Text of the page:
FOOT­BALL Loew ex­tends Ger­many reign un­til 2020

The Myanmar Times - - Sport -

BANGLADESH heaved a sigh of re­lief yes­ter­day af­ter suc­cess­fully host­ing Eng­land for a month-long se­ries and hop­ing their grip­ping bat­tle would per­suade other teams to fol­low suit af­ter se­cu­rity fears proved un­founded.

The tour was plunged into doubt af­ter five Is­lamist gun­men at­tacked a restau­rant in Dhaka in July, killing 18 for­eign­ers, with Eng­land’s lim­ited overs cap­tain Eoin Mor­gan among oth­ers de­cid­ing to sit out the se­ries.

But af­ter be­ing promised se­cu­rity mea­sures more usu­ally ac­corded to heads of state, the bulk of Eng­land’s play­ers did agree to travel and played their part in a nail-bit­ing con­test.

Af­ter Bangladesh pulled off a 108run vic­tory in the sec­ond and fi­nal Test in Dhaka on Oc­to­ber 30 to level the se­ries, Bangladesh Cricket Board (BCB) chief ex­ec­u­tive Niza­mud­din Chowd­hury was beam­ing with joy.

“We’ve done ev­ery­thing pos­si­ble to make the tour suc­cess­ful and it was a huge, a huge suc­cess,” Chowd­hury told AFP.

“A sense of great com­fort and re­lief is pre­vail­ing ev­ery­where.”

The Bangladesh board, which has long strug­gled to per­suade teams to travel to Test cricket’s new­est na­tion, was dealt a ma­jor blow last year when Aus­tralia scrapped a planned tour at the last minute on safety grounds.

The BCB was wary that a ma­jor se­cu­rity in­ci­dent in­volv­ing Eng­land could con­demn it to the same fate of Pak­istan, which hasn’t hosted a ma­jor Test team since an at­tack on the Sri Lankan bus dur­ing a match in La­hore in 2009.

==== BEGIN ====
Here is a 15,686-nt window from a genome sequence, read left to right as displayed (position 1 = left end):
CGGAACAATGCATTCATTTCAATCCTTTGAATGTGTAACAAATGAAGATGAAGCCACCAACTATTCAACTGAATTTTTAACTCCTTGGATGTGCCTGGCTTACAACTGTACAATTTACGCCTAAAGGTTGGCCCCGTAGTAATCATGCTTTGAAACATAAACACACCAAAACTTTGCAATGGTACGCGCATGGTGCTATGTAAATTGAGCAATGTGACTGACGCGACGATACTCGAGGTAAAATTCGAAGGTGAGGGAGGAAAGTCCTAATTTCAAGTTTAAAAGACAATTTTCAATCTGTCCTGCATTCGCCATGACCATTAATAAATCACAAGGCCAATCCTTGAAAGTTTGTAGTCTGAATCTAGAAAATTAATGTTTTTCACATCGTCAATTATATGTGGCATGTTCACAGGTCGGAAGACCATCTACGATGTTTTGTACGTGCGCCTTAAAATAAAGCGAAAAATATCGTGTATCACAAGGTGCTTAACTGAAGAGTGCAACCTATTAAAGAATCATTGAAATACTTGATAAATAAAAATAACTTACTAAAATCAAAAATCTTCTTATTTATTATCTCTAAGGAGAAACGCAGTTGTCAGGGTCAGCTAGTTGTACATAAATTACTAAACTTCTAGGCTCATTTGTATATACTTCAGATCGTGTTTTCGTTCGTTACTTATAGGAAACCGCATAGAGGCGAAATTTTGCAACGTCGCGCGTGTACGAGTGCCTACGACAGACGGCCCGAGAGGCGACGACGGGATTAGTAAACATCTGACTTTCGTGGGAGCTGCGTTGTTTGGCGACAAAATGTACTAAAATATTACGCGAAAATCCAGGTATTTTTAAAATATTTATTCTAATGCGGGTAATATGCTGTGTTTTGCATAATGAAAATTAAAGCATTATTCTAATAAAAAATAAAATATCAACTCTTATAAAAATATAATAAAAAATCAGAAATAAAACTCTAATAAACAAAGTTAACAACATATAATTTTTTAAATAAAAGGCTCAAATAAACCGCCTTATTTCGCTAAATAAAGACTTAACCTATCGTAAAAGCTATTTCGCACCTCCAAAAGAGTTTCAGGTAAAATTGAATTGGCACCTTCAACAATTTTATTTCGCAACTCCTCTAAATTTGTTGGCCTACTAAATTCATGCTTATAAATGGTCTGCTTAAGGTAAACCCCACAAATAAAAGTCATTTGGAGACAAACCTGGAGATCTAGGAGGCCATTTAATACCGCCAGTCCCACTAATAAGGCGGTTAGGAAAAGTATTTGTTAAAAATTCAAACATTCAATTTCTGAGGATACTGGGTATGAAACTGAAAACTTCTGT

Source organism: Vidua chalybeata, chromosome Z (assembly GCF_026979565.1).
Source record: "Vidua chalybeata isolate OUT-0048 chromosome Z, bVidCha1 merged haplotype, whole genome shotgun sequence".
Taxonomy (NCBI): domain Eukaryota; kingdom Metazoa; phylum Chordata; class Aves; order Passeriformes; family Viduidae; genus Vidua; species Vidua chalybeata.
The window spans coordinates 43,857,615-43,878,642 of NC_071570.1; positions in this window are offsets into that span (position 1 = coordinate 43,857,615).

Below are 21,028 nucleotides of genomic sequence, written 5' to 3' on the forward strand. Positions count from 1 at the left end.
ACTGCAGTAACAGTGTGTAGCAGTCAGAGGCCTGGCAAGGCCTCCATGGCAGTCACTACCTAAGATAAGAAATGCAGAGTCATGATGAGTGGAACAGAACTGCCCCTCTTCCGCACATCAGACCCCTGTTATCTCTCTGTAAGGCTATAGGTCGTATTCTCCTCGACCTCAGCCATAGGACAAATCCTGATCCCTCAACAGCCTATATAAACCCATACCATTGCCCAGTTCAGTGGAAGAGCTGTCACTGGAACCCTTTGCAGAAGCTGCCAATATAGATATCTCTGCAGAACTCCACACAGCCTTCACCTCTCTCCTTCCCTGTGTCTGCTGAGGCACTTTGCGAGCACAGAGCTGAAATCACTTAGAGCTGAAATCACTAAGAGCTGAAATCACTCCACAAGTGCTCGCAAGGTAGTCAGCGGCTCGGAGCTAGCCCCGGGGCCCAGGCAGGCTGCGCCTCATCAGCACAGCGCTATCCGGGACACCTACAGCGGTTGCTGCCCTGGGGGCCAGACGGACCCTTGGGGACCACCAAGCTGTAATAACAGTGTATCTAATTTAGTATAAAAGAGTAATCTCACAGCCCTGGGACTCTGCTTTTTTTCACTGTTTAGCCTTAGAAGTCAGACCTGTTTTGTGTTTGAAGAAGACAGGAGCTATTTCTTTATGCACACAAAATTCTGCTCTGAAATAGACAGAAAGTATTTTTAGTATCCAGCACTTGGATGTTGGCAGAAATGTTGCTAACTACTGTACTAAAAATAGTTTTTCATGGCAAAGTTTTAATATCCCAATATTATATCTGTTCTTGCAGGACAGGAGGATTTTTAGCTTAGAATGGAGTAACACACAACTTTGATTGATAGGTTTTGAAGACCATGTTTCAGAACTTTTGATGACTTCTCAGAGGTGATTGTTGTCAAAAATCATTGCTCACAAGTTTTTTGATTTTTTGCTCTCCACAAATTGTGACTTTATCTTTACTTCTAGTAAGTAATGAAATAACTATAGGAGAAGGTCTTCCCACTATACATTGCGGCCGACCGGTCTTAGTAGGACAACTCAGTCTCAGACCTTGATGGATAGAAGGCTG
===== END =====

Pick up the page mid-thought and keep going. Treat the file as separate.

Niza­mud­din said he hoped the Aus­tralian board – whose chief se­cu­rity of­fi­cer Sean Car­roll vis­ited Bangladesh last week to wit­ness the mea­sures pro­vided for Eng­land – would be per­suaded that Bangladesh was a safe venue.

“It was a big chal­lenge for us to host this event suc­cess­fully on the field and off the field. And we think we have done that. We have been praised by the Eng­land cricket board, their play­ers and of­fi­cials,” Niza­mud­din said.

“Given the cir­cum­stances, there could not have been a bet­ter se­ries on and off the field. It’s a clear mes­sage to the rest of the world that Bangladesh is an ab­so­lutely per­fect venue for host­ing any in­ter­na­tional event.”

The first of the two matches, which Eng­land nar­rowly won by 22 runs, was Bangladesh’s first Test in nearly 15 months.

While Aus­tralia’s re­fusal to tour par­tially ex­plains the dearth of Tests, a big­ger prob­lem has been Bangladesh’s poor record since gain­ing Test match sta­tus 16 years ago.

Their vic­tory in the sec­ond Test was only their eighth in 95 con­tests – and the first against a full-strength side from a ma­jor coun­try.

Be­fore the match, skip­per Mush­fiqur Rahim had pleaded for more teams to play Bangladesh, say­ing that the only way they would im­prove would be to get more games un­der their belt.

It was a point echoed yes­ter­day by Mo­ham­mad Ashra­ful, one of Rahim’s pre­de­ces­sors who just re­turned to do­mes­tic cricket af­ter serv­ing a three-year ban for match fix­ing.

“We need more Test matches to im­prove,” Ashra­ful told AFP, say­ing the se­ries proved that Bangladesh could now com­pete against the best.

“I just hope our play­ers will get this op­por­tu­nity and they de­serve it.”